Women of the World


RHS young women at a Younglife camp! They are learning to take on any challenge that is ahead of them. Photo credit: Alli Wiggins

Alexandra Wiggins

For centuries, the idea of women’s roles in society have changed drastically. There were times where women had barely any control over their own lives socially, politically, and even economically. They could hardly go anywhere without their husband as their companion, asking for permission to do normal, daily, things. Society for women really started changing during the largest and only international world wars, known as World Wars I and II. They started working for the men while they were at war taking up jobs that were one-gender dominated to begin with. Meghan Soriano (11) mentions, “Women have made a big impact on the world through many different things like influencing Civil Rights, Education, and politics throughout the world.”  This ramped up the powerful ideas and influence of women’s success, through ideas like “Flapper women” and “Rosie the Riveter”. 


Women’s History Month was first brought to the public’s eyes in 1981 when Congress passed a publication which stated that that beginning March 7, 1982, the President should recognize this week as “Women’s History Week”. Over the next few years, Congress passed more publications and bills to recognize women eventually leading to the creation of Women’s History Month in 1987. Ever since this year, this month has been celebrated in recognition of all of the accomplishments that women have made so far in a variety of fields. International Women’s Day is celebrated on March 8 and was fully established as a holiday in 1911. Therefore, before the whole month was brought into consideration, a day was already established. With every new year, there is a certain theme for each Women’s History Month, “… this year’s theme is a continuation of 2020’s, which is Valiant Women of the Vote: Refusing to Be Silenced”, according to Andrea Wurzburger, writer at People Magazine. 


Across the globe, there are many different resources to reach out to for the recognition of women during this special month of March. There are many feminist authors such as Louisa May Alcott, Roxanne Gay, and Margaret Atwood. Reading feminist books by these authors will help educate people on the powerful pasts and present of women. Many populations have internationally participated in political advocacy and protests, either starting their own or joining organizations, such as the National Organization for Women, founded in 1966. Even doing things as simple as writing a letter to a loved one, a mother, grandmother, or aunt. As well as studying issues that women still face today, such as the important topics of sexual assault, body-shaming, or gender and racial inequality. Even though March is over, these ideas are available for next Women’s History Month. People can also celebrate the successes and importance of women throughout the year, not just in the month of March.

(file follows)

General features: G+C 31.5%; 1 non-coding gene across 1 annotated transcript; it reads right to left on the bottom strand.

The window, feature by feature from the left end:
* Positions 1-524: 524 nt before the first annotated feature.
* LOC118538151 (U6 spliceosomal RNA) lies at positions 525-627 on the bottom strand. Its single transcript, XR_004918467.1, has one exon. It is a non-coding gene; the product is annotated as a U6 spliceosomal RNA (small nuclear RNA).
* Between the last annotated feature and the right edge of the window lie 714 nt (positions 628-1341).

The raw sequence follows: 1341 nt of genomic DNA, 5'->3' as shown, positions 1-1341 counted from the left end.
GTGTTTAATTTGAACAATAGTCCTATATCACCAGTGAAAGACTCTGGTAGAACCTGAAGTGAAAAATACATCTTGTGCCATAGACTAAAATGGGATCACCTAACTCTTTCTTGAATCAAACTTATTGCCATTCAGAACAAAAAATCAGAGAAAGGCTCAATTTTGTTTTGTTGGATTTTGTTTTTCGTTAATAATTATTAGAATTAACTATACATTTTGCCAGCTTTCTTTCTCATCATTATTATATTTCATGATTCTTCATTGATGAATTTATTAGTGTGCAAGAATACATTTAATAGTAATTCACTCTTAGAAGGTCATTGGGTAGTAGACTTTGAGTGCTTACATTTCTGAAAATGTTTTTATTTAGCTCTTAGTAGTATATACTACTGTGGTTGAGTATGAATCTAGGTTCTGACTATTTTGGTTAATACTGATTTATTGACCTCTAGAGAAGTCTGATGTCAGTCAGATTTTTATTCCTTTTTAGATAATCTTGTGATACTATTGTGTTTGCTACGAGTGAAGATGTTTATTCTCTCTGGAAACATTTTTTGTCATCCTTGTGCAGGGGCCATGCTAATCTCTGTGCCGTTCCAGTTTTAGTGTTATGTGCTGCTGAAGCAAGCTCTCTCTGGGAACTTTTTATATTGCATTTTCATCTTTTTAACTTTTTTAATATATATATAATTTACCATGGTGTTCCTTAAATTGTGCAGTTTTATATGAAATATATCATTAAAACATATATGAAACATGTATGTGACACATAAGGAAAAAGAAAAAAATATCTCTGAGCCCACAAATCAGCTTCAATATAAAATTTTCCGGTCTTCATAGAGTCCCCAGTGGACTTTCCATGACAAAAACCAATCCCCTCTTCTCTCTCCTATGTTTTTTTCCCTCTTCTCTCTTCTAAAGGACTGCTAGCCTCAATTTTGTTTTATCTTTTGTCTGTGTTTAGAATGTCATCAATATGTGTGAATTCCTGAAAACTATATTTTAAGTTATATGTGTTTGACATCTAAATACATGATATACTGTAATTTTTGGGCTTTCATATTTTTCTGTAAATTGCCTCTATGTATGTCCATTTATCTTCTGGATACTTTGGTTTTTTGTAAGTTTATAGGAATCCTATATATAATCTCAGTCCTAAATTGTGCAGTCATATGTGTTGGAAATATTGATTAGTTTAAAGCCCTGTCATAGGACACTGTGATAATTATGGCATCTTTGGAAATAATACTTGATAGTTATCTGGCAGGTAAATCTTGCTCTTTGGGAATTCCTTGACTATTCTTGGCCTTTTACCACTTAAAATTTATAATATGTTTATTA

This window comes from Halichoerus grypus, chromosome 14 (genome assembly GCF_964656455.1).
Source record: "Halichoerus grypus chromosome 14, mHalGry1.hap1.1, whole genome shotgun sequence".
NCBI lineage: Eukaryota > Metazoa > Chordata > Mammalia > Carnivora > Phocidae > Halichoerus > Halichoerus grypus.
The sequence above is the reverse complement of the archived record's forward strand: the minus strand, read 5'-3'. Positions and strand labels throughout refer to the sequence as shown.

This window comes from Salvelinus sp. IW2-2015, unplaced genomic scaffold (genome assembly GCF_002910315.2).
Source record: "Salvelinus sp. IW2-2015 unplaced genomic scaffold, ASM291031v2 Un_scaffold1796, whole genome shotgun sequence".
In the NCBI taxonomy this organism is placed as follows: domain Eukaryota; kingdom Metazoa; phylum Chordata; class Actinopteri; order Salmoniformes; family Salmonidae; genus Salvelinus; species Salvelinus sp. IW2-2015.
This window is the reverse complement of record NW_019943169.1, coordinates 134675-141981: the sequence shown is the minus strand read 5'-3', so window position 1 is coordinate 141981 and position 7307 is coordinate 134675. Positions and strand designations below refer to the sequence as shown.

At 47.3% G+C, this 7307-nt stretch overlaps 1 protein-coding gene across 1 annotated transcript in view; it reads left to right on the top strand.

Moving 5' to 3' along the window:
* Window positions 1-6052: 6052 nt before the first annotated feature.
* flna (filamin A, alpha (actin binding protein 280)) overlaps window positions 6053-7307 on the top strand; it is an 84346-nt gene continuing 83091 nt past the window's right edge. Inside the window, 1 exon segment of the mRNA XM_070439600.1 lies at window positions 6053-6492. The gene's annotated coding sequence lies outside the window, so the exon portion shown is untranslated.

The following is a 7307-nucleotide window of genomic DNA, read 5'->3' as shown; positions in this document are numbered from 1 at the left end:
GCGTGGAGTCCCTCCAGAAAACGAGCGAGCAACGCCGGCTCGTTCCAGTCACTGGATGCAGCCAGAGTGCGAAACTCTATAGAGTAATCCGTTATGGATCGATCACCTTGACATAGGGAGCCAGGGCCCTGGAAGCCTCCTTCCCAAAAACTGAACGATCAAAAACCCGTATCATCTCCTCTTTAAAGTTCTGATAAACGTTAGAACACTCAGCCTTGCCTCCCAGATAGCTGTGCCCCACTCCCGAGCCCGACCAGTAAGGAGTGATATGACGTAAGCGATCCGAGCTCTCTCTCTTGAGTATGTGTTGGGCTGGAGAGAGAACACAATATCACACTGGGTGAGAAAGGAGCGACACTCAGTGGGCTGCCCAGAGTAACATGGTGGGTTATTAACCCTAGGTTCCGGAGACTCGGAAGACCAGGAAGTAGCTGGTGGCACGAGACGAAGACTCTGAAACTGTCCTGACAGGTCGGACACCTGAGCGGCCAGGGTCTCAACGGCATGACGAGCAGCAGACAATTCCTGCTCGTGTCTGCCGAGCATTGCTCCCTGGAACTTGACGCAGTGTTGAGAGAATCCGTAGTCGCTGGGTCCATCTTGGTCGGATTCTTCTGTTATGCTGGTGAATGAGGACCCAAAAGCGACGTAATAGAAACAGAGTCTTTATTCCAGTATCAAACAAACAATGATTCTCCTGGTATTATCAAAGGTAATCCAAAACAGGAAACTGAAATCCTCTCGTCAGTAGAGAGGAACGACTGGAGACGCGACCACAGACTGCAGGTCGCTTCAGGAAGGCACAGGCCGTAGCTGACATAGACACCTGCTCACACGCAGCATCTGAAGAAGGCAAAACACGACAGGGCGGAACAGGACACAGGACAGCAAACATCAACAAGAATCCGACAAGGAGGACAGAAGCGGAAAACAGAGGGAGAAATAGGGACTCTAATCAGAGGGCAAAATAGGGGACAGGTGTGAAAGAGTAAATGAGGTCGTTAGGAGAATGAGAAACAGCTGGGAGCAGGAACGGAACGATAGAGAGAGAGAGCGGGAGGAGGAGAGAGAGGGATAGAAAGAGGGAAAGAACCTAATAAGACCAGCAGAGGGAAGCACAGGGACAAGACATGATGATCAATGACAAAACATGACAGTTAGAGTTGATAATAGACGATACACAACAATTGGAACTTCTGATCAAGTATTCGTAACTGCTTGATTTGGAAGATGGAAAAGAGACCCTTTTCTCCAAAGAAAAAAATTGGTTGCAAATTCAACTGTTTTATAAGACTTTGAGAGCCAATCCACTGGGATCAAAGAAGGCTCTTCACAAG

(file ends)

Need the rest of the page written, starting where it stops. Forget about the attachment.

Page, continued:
The United States has had a large impact on women’s strength in society, culture, and even politics through the election of Vice President Kamala Harris in the 2020 election. This gives hope to women in the world, exclaiming that power is not limited, it is unbounded. 


Even in the halls of RHS, it is important to recognize the work that women have put in for society. Some things, especially in school settings, wouldn’t be the way they are today without the help of women. That is why it is vastly important to celebrate Women’s History Month. Grace Jones (11) explains her feelings about its importance, “It is time to stand up and recognize that there were brilliant women who helped out with humanity long ago. And, there are brilliant women working now to make society a stronger place.” Once people realize the history of women and what they have accomplished, the world will never be the same. With women, society can only get stronger.